View Full Version : How can I try all these racquets?!?
04-18-2004, 09:53 PM
Everyone says, try all the racquets before you buy them. I definitely agree with this, but how plausable is it?? I mean you have mid, mid-plus and oversize, and then there are string tension, strings. Maybe you try a racquet that could be perfect for you with the right srings, right tension, and right size, but say you demo it at a different tension and oversize, then you decide no, this isn't for me; you just missed out!
How can I honestly find a racquet for me when there are so many racquets and variations of racquets? Thanks
04-18-2004, 10:19 PM
you need to know exactly what you want out of your racquet and what works specifically for your game. yes, we all suggest a ton of things, but realistically though....you need to know what you personally prefer when you are looking through stats. while there are hundreds of racquets out there, there will be one close for you. it does take a certain amount of experience to properly choose a racquet that feels good to you.
in my past experiences A LOT of people dont have any clue as to what they really like or what will actually be better for them in the end as they usually like to go off whatever looks the coolest, or what they see their friends and a few pros on TV using.
04-18-2004, 10:43 PM
Consult Benjamin Bishop. He's the expert.
well don't take it so literally.
Talk to some people here or teaching pro. They will give you some recommandations. Pick a couple or a few out of it, and try them out. You will likely to figure out, whether you want more power, heavier/lighter, different feel etc. If you are not hitting sweetspot consistently, then you will want to give a shot at oversize racket (generally a racket comes in MP version and OS version). If you want more power on serves, you can try longbody that's close to the racket you like.
I admit, it can be a long/expensive process. It's not as bad as you think. If you are just starting out, i won't be too concerened, just pick something that gives you good power, forgiving and not injury prone. After a while, you will be able to tell how racket "feels" then you want to go a little deeper in searching.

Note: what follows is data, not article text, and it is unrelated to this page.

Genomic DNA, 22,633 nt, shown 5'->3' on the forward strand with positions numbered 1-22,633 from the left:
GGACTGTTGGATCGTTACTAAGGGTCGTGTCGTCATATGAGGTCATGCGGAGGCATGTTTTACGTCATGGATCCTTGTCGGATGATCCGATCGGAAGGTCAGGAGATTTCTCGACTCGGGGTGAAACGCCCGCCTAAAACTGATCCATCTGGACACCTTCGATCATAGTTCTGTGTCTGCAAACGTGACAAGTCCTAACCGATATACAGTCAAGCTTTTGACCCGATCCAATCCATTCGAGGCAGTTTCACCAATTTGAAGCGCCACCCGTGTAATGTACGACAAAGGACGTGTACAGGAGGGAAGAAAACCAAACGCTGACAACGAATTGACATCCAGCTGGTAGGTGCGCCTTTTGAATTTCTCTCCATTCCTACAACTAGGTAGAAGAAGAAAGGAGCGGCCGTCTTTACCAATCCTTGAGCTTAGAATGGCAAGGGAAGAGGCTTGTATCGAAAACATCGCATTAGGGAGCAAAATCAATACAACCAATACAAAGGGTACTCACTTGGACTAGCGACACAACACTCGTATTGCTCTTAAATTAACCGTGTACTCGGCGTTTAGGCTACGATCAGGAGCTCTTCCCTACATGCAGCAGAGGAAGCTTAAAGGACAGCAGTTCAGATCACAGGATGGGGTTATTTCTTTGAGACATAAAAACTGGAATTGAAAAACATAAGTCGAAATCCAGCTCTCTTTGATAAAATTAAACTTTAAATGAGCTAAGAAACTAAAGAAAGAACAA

You can do what Ben is doing...The positive side is, you will get to try every single racket available on the market. The negative side is, you will never be able to make your mind up. It's like having 100 people telling you 80 different things that you should do.
And you will end up spending unnecessary moneny. You demo 10 rackets, it's 200 bucks. You demo 20 rackets, it's 400 bucks. You could have taken 40 dollar private lesson 5 or 10 times..
I admit that rackets can improve certain shots. But once you reach 4.0, it's pretty much your stroke, not the racket. You've got to stick with it to have trust in your racket, and more importantly, you will have faith in your strokes.
04-20-2004, 02:59 PM
Consult Benjamin Bishop. He's the expert.
Well, ....lets just say he demo's a lot of rackets and has his opinions.
04-20-2004, 04:08 PM
My solution to trying demos, and this sometimes works better than other times.
Find a friend or a local coach that uses the racquet, and ask them if you can borrow it for a couple of days. That's how I discovered my Dunlop 300g from my good ol' Wilson 5.9HC Hammer
04-21-2004, 09:17 AM
You definetly need to know what head size you require first and have a good idea on what you want your racket to do for you.
String can be easily tried out especially if you string for yourself.
02-07-2005, 09:45 PM
I've often wondered this myself. It seems to me the best thing is to find a local store that puts your demo money towards your racket... there's one here that does that. Five dollars each racket for one day but it all goes toward your purchase. $180 racket = 36 rackets demoed. As far as the tension and string-type goes, it comes from experience. You just have to experiment... same with lead tape. Often lead tape turns a racket into a whole nuther racket. I don't think there's any easy road, but it helps to know where you're headed. It can be a frustrating experience for some, myself included; sometimes every light at the end of the tunnel turns out to be another train. But that's the way it is, love or leave it, like or lump it. It's a journey not for the faint of heart, but you may as well enjoy the ride... you can't expect to run with the big dogs without gettin' off the porch. Or you may end up doin' like my mammy always told me, "If at first you don't succeed, try lowering your standards." Best of luck to you, Zoroaster. By the way, welcome to the forum, "'ave it!!".
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